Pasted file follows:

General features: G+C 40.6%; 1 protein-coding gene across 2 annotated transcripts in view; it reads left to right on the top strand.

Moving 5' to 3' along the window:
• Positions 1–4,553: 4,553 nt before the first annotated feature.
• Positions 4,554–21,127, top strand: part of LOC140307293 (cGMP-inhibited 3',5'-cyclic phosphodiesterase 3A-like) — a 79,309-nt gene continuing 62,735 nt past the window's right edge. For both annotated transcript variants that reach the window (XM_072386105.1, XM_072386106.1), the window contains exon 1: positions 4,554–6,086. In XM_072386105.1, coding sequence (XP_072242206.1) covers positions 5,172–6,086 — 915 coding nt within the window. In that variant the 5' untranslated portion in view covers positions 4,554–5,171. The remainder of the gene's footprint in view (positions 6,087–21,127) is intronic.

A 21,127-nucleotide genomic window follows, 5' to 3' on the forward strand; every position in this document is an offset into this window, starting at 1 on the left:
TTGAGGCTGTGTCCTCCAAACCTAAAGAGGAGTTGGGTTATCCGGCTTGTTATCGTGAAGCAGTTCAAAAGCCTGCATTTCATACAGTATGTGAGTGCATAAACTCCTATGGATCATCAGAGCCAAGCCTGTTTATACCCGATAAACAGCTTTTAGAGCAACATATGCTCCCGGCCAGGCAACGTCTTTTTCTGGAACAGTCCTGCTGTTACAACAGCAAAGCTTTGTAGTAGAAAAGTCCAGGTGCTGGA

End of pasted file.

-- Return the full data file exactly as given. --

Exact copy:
General features: G+C 40.6%; 1 protein-coding gene across 2 annotated transcripts in view; it reads left to right on the top strand.

Moving 5' to 3' along the window:
• Positions 1–4,553: 4,553 nt before the first annotated feature.
• Positions 4,554–21,127, top strand: part of LOC140307293 (cGMP-inhibited 3',5'-cyclic phosphodiesterase 3A-like) — a 79,309-nt gene continuing 62,735 nt past the window's right edge. For both annotated transcript variants that reach the window (XM_072386105.1, XM_072386106.1), the window contains exon 1: positions 4,554–6,086. In XM_072386105.1, coding sequence (XP_072242206.1) covers positions 5,172–6,086 — 915 coding nt within the window. In that variant the 5' untranslated portion in view covers positions 4,554–5,171. The remainder of the gene's footprint in view (positions 6,087–21,127) is intronic.

A 21,127-nucleotide genomic window follows, 5' to 3' on the forward strand; every position in this document is an offset into this window, starting at 1 on the left:
TTGAGGCTGTGTCCTCCAAACCTAAAGAGGAGTTGGGTTATCCGGCTTGTTATCGTGAAGCAGTTCAAAAGCCTGCATTTCATACAGTATGTGAGTGCATAAACTCCTATGGATCATCAGAGCCAAGCCTGTTTATACCCGATAAACAGCTTTTAGAGCAACATATGCTCCCGGCCAGGCAACGTCTTTTTCTGGAACAGTCCTGCTGTTACAACAGCAAAGCTTTGTAGTAGAAAAGTCCAGGTGCTGGA